Analyst: Investors Underappreciate Apple Stock
Apple (NASDAQ:AAPL) stock traded up as much as 2.3 percent in on Monday afternoon. Shares have climbed more than 10 percent since the company reported second-quarter earnings two weeks ago, and have once again broken above the 50-day moving average.
While critics suggest that the price action is simply a respite (some analysts maintain price targets as low as $360 per share, or 20 percent below Friday’s closing price), the consensus estimate is that the stock will see as much as 20 percent growth over the next year-long period. The reason, as Barclays analyst Ben Reitzes suggests in a note seen by StreetInsider, is that shares are currently underappreciated.
The conversation surrounding Apple over the past few weeks — and particularly in the buildup to its second-quarter earnings — seemed to focus on two things: the product pipeline, and margins. The company has done nothing but dominate the tech market over the past decade, and that domination helped drive prices up to record highs last September.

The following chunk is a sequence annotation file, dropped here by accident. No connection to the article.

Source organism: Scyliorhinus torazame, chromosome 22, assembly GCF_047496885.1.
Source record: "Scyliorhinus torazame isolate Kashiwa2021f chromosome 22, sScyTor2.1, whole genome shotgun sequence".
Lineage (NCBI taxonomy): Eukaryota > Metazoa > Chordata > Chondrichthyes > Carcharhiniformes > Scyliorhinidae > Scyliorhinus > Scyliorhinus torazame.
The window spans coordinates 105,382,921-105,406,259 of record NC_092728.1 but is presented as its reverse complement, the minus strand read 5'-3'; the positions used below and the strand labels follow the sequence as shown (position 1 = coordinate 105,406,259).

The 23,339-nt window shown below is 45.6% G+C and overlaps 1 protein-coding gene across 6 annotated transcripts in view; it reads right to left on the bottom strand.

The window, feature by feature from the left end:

Most investors knew that sooner or later margins would have to fall to more normal levels, but the road there — a 9.9 percentage point decline on the year in the second quarter — confused some investors and scared others. The most recent decline has prompted at least one downgrade on the stock and (combined with the new capital return program) has most investors rethinking how they value the company.
On Monday, Reitzes, the Barclays analyst, reiterated an Overweight rating on the stock and increased his price target from $465 to $525, slightly below the current mean analyst estimate but still pretty bullish. He is reportedly looking for a Mac event in June, and an iPhone or iPad event in September.
What’s more, he thinks that margin estimates for the coming quarter are conservative. Apple guided gross margins in a range between 36 and 37 percent, which would be a decline from second-quarter margins of 37.5 percent. Some analysts expect that the results will land at the low end of that forecast.